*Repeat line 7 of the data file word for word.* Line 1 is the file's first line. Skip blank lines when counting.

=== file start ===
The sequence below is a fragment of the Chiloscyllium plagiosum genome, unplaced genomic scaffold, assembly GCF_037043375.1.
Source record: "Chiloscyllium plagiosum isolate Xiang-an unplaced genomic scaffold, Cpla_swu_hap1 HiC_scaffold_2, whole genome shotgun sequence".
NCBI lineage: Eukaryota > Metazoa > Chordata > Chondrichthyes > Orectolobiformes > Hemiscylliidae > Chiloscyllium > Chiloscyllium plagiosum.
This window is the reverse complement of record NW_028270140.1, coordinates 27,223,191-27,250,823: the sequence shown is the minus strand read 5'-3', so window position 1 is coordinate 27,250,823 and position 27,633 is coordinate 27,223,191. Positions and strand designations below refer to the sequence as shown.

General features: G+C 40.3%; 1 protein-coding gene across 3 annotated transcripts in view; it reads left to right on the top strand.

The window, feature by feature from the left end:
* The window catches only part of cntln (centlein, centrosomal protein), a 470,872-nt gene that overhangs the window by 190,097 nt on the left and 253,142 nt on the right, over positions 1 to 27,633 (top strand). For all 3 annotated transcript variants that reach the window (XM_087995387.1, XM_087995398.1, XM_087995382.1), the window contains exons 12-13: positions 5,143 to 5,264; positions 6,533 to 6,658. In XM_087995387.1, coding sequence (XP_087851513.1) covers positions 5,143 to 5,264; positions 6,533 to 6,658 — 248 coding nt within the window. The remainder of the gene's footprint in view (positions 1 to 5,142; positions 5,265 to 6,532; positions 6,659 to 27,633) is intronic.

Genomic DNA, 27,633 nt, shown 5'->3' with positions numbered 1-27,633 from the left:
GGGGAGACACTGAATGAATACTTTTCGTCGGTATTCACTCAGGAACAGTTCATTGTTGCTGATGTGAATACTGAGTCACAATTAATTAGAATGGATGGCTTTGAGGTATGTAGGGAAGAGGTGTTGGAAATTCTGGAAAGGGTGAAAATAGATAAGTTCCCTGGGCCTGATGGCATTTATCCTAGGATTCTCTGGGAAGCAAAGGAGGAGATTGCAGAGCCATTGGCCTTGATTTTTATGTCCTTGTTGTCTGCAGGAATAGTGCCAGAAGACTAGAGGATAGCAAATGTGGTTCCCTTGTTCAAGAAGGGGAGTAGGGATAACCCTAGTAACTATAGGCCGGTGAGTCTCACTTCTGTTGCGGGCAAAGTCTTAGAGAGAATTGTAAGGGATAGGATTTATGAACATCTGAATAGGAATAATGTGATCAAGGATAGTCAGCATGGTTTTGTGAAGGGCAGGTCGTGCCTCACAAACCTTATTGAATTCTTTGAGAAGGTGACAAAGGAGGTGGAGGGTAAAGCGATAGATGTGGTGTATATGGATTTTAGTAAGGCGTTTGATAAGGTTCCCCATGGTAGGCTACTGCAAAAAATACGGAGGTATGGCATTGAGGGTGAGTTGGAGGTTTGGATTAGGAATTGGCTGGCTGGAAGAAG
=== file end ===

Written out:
* The window catches only part of cntln (centlein, centrosomal protein), a 470,872-nt gene that overhangs the window by 190,097 nt on the left and 253,142 nt on the right, over positions 1 to 27,633 (top strand). For all 3 annotated transcript variants that reach the window (XM_087995387.1, XM_087995398.1, XM_087995382.1), the window contains exons 12-13: positions 5,143 to 5,264; positions 6,533 to 6,658. In XM_087995387.1, coding sequence (XP_087851513.1) covers positions 5,143 to 5,264; positions 6,533 to 6,658 — 248 coding nt within the window. The remainder of the gene's footprint in view (positions 1 to 5,142; positions 5,265 to 6,532; positions 6,659 to 27,633) is intronic.